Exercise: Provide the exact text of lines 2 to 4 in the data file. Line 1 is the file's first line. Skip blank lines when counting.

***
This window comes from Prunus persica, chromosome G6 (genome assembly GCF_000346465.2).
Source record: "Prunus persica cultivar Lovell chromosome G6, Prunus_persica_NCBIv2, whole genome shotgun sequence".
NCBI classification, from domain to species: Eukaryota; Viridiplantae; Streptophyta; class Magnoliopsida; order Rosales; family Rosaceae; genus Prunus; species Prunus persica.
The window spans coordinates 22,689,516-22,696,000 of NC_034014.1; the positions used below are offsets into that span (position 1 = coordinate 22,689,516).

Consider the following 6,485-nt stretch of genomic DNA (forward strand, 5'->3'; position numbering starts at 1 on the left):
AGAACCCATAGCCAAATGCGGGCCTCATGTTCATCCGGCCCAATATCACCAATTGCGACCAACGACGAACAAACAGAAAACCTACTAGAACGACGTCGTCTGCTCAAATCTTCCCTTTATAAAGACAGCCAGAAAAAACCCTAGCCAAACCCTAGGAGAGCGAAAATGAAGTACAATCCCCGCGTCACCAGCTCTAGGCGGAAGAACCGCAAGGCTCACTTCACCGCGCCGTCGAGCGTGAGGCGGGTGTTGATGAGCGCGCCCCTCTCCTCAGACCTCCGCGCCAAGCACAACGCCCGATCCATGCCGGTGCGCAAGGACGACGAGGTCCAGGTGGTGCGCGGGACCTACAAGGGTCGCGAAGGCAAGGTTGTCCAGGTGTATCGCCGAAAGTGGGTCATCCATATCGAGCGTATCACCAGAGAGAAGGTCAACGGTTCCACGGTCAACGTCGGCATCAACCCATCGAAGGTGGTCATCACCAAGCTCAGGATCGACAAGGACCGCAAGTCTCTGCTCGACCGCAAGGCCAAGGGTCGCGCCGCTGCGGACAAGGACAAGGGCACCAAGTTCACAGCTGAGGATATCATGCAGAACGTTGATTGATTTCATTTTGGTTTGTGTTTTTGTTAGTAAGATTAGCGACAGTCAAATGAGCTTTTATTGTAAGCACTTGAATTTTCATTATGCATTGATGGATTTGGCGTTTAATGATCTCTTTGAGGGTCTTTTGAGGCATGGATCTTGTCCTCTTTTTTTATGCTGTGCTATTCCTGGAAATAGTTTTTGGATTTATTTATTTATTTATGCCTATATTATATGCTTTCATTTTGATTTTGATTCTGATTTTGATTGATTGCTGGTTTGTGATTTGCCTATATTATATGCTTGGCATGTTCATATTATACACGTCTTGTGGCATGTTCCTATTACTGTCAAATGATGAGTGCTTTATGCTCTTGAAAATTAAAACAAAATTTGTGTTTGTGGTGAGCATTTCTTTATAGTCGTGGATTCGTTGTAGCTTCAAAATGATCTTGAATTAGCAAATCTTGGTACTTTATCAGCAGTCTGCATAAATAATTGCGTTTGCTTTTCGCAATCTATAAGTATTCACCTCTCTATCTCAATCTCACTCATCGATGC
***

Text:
Source record: "Prunus persica cultivar Lovell chromosome G6, Prunus_persica_NCBIv2, whole genome shotgun sequence".
NCBI classification, from domain to species: Eukaryota; Viridiplantae; Streptophyta; class Magnoliopsida; order Rosales; family Rosaceae; genus Prunus; species Prunus persica.
The window spans coordinates 22,689,516-22,696,000 of NC_034014.1; the positions used below are offsets into that span (position 1 = coordinate 22,689,516).